First 2021 case of rabies in Utah bat confirmed

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FILE — In this Feb. 8, 2017 file photo, a northern long-eared bat is held at the Cleveland Museum of Natural History, in Cleveland. Tree-cutting on a key stretch of a power line in western Maine is going to stop almost as soon as it started to protect the newly born young of the federally protected bat. A federal appeals court last week gave the green light for construction on a 53-mile segment of the New England Clean Energy Connect, but construction will have to stop in June and July to protect the northern long-eared bat, which has been hard-hit by so-called white nose syndrome. (AP Photo/Tony Dejak, File)

SALT LAKE CITY (ABC4) – The year’s first case of rabies in a Utah bat has been confirmed.

While the Utah Department of Health has not released details of where the bat was found, they are reminding the public of the health risk of being exposed to rabies through contact with infected bats or other wildlife.

In Utah, bats are the primary carrier of the rabies virus. According to UDOH, rabies affects the nervous system of humans and animals alike. You may contract rabies through a bite, scratch, or saliva from the infected animal.

“Because a bat’s teeth and claws are so small, a bat bite or scratch may not be seen or even felt by the injured person, so any suspected exposure to a bat should be reported and taken seriously.”

Clark County, Nevada, located a couple of hours southwest of St. George, Utah, recently confirmed two cases of rabies in bats.

What are the symptoms of rabies?

While symptoms in humans may not appear for weeks or months after infection, UDOH says they may initially appear to be similar to the flu, then progress to anxiety, confusion, abnormal behavior, and delirium.

Once the clinical signs of rabies appear in a person, the disease is nearly always fatal.

According to the Centers for Disease Control and Prevention, rabies-related human deaths are rare but typically occur in people who do not seek prompt medical care.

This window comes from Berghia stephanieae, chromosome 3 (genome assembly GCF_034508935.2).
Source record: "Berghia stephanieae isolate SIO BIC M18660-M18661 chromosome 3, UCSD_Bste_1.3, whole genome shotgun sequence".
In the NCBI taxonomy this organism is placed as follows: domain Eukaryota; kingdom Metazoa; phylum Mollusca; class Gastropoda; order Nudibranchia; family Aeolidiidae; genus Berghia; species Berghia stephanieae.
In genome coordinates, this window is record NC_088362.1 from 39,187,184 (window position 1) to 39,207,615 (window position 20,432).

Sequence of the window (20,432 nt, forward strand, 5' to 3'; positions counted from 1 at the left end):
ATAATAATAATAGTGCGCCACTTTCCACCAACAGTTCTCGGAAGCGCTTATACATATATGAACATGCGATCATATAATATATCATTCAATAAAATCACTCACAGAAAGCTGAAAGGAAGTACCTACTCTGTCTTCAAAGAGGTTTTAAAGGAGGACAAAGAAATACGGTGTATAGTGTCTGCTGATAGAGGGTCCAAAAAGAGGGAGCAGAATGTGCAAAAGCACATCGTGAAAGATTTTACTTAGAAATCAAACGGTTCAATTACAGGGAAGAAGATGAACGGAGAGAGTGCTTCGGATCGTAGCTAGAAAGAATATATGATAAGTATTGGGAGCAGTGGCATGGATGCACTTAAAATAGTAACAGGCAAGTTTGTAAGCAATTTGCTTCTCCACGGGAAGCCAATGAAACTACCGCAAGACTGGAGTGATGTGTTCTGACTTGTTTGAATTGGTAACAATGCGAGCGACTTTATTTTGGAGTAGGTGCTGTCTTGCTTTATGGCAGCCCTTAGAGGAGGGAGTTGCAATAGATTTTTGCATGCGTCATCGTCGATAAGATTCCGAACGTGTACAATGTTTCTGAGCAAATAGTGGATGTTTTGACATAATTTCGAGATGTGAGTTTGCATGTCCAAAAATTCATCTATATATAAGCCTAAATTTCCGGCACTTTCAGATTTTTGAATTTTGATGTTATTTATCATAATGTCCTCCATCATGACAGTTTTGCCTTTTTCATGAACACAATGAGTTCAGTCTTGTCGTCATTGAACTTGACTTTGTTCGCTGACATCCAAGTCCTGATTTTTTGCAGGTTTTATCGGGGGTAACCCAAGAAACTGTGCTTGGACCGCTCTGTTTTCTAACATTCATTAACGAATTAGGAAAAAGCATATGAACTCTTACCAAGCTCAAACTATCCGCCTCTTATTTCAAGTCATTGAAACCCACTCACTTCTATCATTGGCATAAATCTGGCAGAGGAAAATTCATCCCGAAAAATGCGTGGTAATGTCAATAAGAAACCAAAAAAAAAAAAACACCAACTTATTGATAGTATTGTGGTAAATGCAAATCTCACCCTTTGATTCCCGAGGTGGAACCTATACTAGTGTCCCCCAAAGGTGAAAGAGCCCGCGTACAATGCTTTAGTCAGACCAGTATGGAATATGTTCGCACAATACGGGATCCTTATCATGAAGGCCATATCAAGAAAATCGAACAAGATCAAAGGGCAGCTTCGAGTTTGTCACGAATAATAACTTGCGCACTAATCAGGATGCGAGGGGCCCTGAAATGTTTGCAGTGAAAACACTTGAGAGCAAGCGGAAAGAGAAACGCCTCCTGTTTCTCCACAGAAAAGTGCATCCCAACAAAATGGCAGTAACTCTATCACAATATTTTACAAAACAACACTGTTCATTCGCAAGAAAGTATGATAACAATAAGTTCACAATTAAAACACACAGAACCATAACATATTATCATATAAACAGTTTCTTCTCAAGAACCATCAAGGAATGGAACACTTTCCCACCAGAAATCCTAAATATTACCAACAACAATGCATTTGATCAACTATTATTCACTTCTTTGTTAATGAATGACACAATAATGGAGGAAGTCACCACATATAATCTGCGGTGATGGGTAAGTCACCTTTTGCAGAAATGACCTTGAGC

If an animal has rabies, you may notice changes in normal behavior, like aggression, attacking without reason, foaming at the mouth, no interest in eating or drinking, staggering, or even paralysis. Wild animals may act strangely tame or unafraid of humans.

Infected bats may be seen flying around in the daytime, resting on the ground, or may show no noticeable signs at all, according to UDOH. Because you cannot tell if an animal is rabid just by looking at it, you should always use precaution when near wild animals, dogs, or cats you do not know.

What to do if you’re near a bat or rabid animal

“If you find yourself near a bat, dead or alive, do not touch, hit, or destroy it and do not try to remove it yourself,” says Hannah Rettler, an epidemiologist with UDOH.

If you do see an animal exhibiting any signs or think a pet or person may have been exposed to a rabid animal, call 1-888-EPI-UTAH (374-8824) or your local health department to report it and receive instructions for submitting animals for testing and determine whether preventive treatment is necessary.

Report all human and animal exposures to bats, regardless of whether the bat appears to be rabid. 

If a person or pet has been exposed to a bat, or another wild animal, immediately wash the wound. If the animal is available, call your local animal control office or Utah Division of Wildlife Resources to collect the animal for rabies testing.

You should never handle a wild animal with bare hands, according to UDOH. Instead, work with your local health department to determine if the bite victim needs rabies treatment after exposure.

UDOH encourages following these guidelines to reduce the risk of getting rabies, in addition to vaccinating your pets:

  • Keep your pets inside and supervise them when outside. This will help keep your pets from coming in contact with wild animals.
  • Call your local animal control officials to report stray dogs and cats.
  • Don’t approach wild animals. Wild animals with rabies may seem unafraid of people. It’s not normal for a wild animal to be friendly with people, so stay away from any animal that seems unafraid. If you see a wild animal acting strangely, report it to your local division of wildlife office or animal control agency.
  • Keep bats out of your home. Seal any cracks and gaps where bats can enter your home. If you know you have bats in your home, work with a local expert to find ways to keep bats out or contact the Utah Division of Wildlife Services.
  • Consider the rabies pre-exposure vaccine if you are traveling to a country where rabies is common. Ask your healthcare provider or travel clinic whether you should receive the rabies vaccine.
  • If you or your pet are exposed to a wild animal, the Utah Public Health Laboratory can test the wild animal for rabies if testing is warranted.
  • If you are bitten by any animal (domestic or wild), immediately wash the wound well with soap and water and see a healthcare provider. If you are bitten by a dog, cat or ferret, contact animal control and they can assist in coordinating quarantine and observation of the animal. Contact your local health department to help determine if you need PEP.

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